The Italians: A Full Length Portrait featuring Their Manners & Morals¬†by Luigi Barzini,¬†examines ‚Äúthe two Italies‚ÄĚ: the one that created and nurtured such luminaries as Dante Alighieri, St. Thomas of Aquino, and Leonardo da Vinci; the other, feeble and prone to catastrophe, backward in political action if not in thought, ‚Äúinvaded, ravaged, sacked, and humiliated in every century.‚ÄĚ

Elergy for Iris by John Bayley, poignantly describes the love affair between the writer and Iris Murdoch (his wife of forty two years) and the dimming of her brilliance due to Alzheimer’s disease. I have yet to read anything by Murdoch although she has long been on my list of to-read. Maybe this will help to move things up abit.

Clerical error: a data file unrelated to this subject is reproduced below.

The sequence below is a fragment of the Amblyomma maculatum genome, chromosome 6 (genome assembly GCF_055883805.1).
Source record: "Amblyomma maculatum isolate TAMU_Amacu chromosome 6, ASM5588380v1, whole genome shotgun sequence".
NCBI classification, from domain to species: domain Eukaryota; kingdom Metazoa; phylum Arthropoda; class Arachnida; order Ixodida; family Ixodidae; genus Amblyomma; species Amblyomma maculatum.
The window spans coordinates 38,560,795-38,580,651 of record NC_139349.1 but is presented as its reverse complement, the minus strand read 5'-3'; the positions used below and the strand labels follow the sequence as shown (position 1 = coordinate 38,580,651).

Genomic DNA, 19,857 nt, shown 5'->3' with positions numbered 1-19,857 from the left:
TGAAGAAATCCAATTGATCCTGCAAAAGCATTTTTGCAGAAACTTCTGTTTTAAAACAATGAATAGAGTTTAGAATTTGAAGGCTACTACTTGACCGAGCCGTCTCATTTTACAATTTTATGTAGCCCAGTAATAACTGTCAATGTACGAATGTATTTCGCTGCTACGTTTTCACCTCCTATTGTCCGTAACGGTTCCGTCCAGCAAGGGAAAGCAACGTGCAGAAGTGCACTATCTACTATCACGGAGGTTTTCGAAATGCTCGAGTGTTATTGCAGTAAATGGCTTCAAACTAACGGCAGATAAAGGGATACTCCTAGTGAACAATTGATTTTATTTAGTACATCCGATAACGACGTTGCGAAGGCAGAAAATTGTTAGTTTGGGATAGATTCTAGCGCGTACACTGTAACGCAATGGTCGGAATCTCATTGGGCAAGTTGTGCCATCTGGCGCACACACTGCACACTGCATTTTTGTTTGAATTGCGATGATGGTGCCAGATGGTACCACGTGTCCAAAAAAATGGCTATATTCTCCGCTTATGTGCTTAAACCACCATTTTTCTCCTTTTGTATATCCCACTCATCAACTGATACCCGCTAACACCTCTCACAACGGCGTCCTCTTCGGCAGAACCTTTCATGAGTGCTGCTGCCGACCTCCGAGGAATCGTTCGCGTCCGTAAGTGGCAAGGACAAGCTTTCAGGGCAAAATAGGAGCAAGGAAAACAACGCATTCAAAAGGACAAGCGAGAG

Touchstone Anthology of Contemporary Creative Nonfiction: Work from 1970 to the Present edited by Lex Williford & Michael Martone. This anthology is said to consist of the most highly regarded nonfiction works published since 1970 by fifty contemporary writers including Cheryl Strayed, David Sedaris, Barbara Kingsolver, Annie Dillard, Amy Tan &David Forster Wallace with pieces ranging from memoir to journalism, personal essays to cultural criticism.

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I¬†discovered¬†Lucy Knisley’s graphic novels in this same book sales last year,¬†when I found a copy of her book Relish: My Life in the Kitchen, and¬†have since¬†been on the lookout for more of her works. So to find a copy of her illustrated travel journal French Milk¬†this time round, was rather blissful.